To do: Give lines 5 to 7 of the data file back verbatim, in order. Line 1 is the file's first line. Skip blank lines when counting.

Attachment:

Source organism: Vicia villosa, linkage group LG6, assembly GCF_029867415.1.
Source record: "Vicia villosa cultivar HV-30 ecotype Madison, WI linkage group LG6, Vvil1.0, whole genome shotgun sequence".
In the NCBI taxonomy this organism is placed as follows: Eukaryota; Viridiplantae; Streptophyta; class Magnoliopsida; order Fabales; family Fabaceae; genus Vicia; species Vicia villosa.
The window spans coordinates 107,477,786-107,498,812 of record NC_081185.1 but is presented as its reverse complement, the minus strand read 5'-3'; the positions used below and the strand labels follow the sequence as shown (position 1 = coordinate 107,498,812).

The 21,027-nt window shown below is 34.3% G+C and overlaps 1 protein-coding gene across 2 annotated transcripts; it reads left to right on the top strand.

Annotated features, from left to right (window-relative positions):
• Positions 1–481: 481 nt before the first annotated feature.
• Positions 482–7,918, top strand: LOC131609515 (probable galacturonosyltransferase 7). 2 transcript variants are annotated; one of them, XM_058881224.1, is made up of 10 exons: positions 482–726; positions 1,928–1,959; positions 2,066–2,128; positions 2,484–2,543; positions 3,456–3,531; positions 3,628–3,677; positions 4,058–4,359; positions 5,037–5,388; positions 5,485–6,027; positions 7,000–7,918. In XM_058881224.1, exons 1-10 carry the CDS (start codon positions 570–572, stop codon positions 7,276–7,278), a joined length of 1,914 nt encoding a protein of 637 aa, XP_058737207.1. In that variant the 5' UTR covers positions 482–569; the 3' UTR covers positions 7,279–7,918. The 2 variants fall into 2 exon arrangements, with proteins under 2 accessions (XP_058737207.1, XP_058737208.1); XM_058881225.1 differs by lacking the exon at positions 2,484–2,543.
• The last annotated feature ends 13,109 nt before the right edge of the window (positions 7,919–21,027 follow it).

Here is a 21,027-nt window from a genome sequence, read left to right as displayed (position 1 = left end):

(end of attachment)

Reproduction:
The 21,027-nt window shown below is 34.3% G+C and overlaps 1 protein-coding gene across 2 annotated transcripts; it reads left to right on the top strand.

Annotated features, from left to right (window-relative positions):
• Positions 1–481: 481 nt before the first annotated feature.